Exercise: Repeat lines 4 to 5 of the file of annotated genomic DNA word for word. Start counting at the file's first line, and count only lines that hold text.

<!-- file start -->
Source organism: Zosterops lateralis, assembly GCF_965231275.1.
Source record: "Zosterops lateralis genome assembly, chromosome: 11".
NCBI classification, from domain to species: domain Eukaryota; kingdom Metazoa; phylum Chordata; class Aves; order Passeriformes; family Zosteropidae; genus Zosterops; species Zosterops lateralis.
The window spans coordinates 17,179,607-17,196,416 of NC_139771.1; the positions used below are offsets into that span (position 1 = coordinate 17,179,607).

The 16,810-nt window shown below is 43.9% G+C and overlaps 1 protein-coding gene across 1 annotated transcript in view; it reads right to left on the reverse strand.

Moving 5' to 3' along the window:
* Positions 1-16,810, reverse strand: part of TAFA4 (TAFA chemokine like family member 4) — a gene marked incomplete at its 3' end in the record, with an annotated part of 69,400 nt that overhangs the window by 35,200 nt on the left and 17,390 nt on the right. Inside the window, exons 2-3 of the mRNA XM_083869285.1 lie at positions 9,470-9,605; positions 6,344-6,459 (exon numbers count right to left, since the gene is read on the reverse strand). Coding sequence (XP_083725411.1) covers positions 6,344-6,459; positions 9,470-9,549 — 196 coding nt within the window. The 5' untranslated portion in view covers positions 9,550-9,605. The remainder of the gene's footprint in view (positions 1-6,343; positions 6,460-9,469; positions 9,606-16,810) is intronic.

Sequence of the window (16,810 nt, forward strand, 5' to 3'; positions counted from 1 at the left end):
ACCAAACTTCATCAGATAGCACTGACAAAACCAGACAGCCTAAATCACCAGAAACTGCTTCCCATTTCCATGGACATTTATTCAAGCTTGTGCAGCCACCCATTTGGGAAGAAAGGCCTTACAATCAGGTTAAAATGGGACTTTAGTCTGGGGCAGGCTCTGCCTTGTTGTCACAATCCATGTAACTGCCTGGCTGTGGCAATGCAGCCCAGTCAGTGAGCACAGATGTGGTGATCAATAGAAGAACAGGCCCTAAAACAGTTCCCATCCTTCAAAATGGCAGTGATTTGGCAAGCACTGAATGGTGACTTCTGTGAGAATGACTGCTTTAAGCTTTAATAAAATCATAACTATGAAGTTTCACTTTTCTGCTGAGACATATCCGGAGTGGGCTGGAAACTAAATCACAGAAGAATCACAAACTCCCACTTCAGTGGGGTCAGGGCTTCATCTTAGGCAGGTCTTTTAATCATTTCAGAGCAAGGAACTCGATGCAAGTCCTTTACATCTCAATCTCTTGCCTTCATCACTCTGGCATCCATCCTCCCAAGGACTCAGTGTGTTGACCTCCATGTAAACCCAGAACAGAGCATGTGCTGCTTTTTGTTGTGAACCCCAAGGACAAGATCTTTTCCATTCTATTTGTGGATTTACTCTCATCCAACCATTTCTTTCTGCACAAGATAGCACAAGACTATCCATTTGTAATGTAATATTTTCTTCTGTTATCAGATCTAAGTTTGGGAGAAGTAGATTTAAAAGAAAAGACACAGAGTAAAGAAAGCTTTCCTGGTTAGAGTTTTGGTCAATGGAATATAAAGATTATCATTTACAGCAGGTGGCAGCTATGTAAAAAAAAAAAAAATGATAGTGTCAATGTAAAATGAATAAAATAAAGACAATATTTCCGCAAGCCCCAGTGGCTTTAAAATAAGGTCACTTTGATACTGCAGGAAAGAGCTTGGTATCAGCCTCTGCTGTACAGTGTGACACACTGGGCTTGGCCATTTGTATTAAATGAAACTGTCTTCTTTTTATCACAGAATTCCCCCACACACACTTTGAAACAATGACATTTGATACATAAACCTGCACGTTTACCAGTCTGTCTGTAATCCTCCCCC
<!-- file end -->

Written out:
The window spans coordinates 17,179,607-17,196,416 of NC_139771.1; the positions used below are offsets into that span (position 1 = coordinate 17,179,607).

The 16,810-nt window shown below is 43.9% G+C and overlaps 1 protein-coding gene across 1 annotated transcript in view; it reads right to left on the reverse strand.